Saving my Mac SE/30. My first foray into SMD work
scaron at umich.edu
Mon Apr 27 12:32:29 CDT 2015
Thirded; I spent a few summers doing prototype assembly ... mostly SMD but
some through-hole ... in my dad's lab when I was home from university and I
got good results with just a very fine-tip soldering iron and a good
variety of precision pliers (or sufficiently small and well-callused
fingers, LOL) especially on simple little two-lead parts like resistors and
caps ... my hint for these is to get a little bit of solder down on one of
the pads first, then heat that up and re-melt while you maneuver the
component into place; hold for a second to be sure you get a good bond,
then it'll be good and stuck there while you solder the other side down
more "traditionally"; heat the junction between pad and part lead and then
get the solder in there... You can take the same approach with SOICs ...
pre-solder a pad and remelt while you get the IC into place; that will hold
the part in there while you get all the other leads using common soldering
techniques. I've never done BGAs ... that's where you start to need the hot
air. Using flux can make it easier for you, but you don't necessarily need
it if you have a good iron and you're "in practice" :O
I've seen these SMD aluminum electrolytics everywhere ... Apple equipment
is full of them ... I've also seen them in SGIs, Suns and ... I will defer
to someone who's looked at their NeXT Cube logic board more recently than I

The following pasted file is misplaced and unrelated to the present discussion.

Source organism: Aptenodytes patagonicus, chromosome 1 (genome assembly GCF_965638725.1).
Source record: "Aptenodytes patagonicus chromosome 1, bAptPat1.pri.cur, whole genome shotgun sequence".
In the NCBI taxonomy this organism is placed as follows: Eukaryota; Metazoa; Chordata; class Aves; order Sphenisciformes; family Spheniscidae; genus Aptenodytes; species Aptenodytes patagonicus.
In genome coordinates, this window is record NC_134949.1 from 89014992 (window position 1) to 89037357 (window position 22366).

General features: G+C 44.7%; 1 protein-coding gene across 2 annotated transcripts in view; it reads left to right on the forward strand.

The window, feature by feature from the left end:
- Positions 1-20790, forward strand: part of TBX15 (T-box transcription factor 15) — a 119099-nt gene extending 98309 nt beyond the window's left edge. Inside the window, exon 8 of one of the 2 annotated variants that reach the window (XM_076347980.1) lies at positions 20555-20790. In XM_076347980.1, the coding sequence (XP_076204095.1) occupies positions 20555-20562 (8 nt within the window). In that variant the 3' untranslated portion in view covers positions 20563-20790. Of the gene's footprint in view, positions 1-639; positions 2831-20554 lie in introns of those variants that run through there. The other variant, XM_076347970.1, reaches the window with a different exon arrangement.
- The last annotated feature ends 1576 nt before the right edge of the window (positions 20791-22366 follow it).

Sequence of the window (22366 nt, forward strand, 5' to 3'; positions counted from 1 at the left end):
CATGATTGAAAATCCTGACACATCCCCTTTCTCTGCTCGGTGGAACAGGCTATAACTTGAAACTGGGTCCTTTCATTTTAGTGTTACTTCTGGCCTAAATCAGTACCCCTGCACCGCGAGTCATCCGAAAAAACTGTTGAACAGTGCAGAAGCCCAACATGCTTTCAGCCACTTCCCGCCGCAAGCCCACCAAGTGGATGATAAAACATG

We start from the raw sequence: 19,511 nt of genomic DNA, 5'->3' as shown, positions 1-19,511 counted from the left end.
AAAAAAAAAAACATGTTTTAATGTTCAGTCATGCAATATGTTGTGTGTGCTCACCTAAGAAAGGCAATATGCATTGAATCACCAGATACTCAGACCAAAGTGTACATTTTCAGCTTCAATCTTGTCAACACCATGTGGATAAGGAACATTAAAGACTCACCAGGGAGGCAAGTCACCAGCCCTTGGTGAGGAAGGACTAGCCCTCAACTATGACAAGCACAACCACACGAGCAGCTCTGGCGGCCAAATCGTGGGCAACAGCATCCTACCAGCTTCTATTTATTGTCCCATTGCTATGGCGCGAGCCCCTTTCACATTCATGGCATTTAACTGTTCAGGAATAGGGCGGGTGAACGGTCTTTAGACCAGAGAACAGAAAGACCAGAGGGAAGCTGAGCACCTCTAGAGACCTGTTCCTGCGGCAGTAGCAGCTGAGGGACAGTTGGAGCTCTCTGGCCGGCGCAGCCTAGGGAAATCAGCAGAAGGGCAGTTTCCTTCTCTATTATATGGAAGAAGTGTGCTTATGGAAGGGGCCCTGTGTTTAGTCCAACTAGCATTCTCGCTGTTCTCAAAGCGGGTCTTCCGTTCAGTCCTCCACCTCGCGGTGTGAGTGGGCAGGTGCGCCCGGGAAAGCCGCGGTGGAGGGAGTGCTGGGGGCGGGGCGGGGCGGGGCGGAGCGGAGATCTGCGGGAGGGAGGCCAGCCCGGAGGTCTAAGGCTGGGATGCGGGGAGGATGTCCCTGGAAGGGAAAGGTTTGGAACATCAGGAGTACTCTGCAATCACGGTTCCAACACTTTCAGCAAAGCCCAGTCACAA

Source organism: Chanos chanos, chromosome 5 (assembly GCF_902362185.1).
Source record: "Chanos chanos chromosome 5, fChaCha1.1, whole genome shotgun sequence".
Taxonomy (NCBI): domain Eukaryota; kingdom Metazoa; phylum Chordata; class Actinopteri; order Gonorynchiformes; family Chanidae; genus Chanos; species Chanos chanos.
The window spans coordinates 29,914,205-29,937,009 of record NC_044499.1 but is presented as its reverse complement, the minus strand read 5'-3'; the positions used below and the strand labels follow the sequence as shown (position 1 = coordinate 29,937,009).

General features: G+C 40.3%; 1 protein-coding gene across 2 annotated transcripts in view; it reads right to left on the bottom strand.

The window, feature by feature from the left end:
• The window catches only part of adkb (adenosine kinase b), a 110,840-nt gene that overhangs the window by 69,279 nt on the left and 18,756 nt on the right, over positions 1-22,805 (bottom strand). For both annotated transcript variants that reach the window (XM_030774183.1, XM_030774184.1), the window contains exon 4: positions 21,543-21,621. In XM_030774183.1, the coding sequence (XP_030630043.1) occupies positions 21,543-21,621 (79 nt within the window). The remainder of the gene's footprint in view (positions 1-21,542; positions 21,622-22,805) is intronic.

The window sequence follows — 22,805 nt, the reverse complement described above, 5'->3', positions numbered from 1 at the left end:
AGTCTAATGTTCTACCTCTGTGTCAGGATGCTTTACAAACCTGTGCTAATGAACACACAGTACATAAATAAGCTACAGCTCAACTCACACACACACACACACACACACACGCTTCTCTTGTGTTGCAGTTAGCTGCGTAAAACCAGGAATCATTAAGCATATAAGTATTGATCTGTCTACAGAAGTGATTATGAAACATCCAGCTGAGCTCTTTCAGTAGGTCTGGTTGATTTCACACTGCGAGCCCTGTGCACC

... although so far, knock-on-wood, I haven't had any trouble with them
across all vendors worth of gear that I've got stashed.
On Mon, Apr 27, 2015 at 2:22 AM, Tothwolf <tothwolf at concentric.net> wrote:
> On Mon, 27 Apr 2015, TeoZ wrote:
> You can do capacitor repair easily enough with just a soldering iron. I
>> have reworked dozens of mac and PC motherboards over the years (and a few
>> video cards).
>> I suspect real hard SMD work (video chips and southbridges) might be
>> popular down the road to collectors.
> Seconded. I don't own a hot air system (yet) and I do plenty of SMD work,
> including 0402 stuff and sometimes smaller. The single most important thing
> to have is liquid flux such as flux pen. You also really want a wide tip
> (chisel, knife, or hoof) on the soldering iron to carry molten solder to
> the joint. This is totally different from through-hole work since you are
> applying flux directly to the joint before applying solder. With enough
> flux, the right amount of solder just wicks right into the joint (yes,
> really!). Even fine pitch QFPs don't give me any trouble.
> The only thing I've yet to touch are BGA packages, and I'm really not
> looking forward to the day when I have to...
> Still...I see a lot of people using SMD tantalum parts to replace SMD
> aluminum electrolytics, and after seeing so many of these SMD tantalums
> burned to a crisp after they developed internal shorts, I certainly
> wouldn't use them for general purpose bypass work. SMD solid polymers which
> do not exhibit that type of failure mode are readily available in the same
> case sizes (round cans) as the original aluminum electrolytics and are also
> available in the same case sizes as SMD tantalums. Not only that, but solid
> polymers are less expensive than tantalum parts.
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